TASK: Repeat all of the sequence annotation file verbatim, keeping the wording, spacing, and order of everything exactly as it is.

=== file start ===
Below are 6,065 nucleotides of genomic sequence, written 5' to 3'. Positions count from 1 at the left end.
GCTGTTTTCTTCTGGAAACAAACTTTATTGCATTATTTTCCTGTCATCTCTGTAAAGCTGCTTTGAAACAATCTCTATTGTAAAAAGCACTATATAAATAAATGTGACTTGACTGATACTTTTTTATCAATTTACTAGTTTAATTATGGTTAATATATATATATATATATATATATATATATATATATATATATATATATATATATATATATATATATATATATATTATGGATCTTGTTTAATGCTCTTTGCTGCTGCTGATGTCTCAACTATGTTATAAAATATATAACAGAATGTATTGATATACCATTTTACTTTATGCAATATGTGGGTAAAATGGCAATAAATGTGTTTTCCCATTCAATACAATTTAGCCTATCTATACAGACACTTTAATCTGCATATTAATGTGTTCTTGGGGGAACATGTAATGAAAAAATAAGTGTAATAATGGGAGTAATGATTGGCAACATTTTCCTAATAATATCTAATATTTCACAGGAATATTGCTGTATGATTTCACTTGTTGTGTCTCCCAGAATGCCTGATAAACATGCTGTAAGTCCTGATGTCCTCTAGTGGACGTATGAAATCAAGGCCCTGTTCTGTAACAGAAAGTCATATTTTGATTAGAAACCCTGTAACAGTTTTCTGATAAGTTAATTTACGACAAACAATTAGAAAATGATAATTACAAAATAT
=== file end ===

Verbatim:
Below are 6,065 nucleotides of genomic sequence, written 5' to 3'. Positions count from 1 at the left end.
GCTGTTTTCTTCTGGAAACAAACTTTATTGCATTATTTTCCTGTCATCTCTGTAAAGCTGCTTTGAAACAATCTCTATTGTAAAAAGCACTATATAAATAAATGTGACTTGACTGATACTTTTTTATCAATTTACTAGTTTAATTATGGTTAATATATATATATATATATATATATATATATATATATATATATATATATATATATATATATATATATATATATATTATGGATCTTGTTTAATGCTCTTTGCTGCTGCTGATGTCTCAACTATGTTATAAAATATATAACAGAATGTATTGATATACCATTTTACTTTATGCAATATGTGGGTAAAATGGCAATAAATGTGTTTTCCCATTCAATACAATTTAGCCTATCTATACAGACACTTTAATCTGCATATTAATGTGTTCTTGGGGGAACATGTAATGAAAAAATAAGTGTAATAATGGGAGTAATGATTGGCAACATTTTCCTAATAATATCTAATATTTCACAGGAATATTGCTGTATGATTTCACTTGTTGTGTCTCCCAGAATGCCTGATAAACATGCTGTAAGTCCTGATGTCCTCTAGTGGACGTATGAAATCAAGGCCCTGTTCTGTAACAGAAAGTCATATTTTGATTAGAAACCCTGTAACAGTTTTCTGATAAGTTAATTTACGACAAACAATTAGAAAATGATAATTACAAAATAT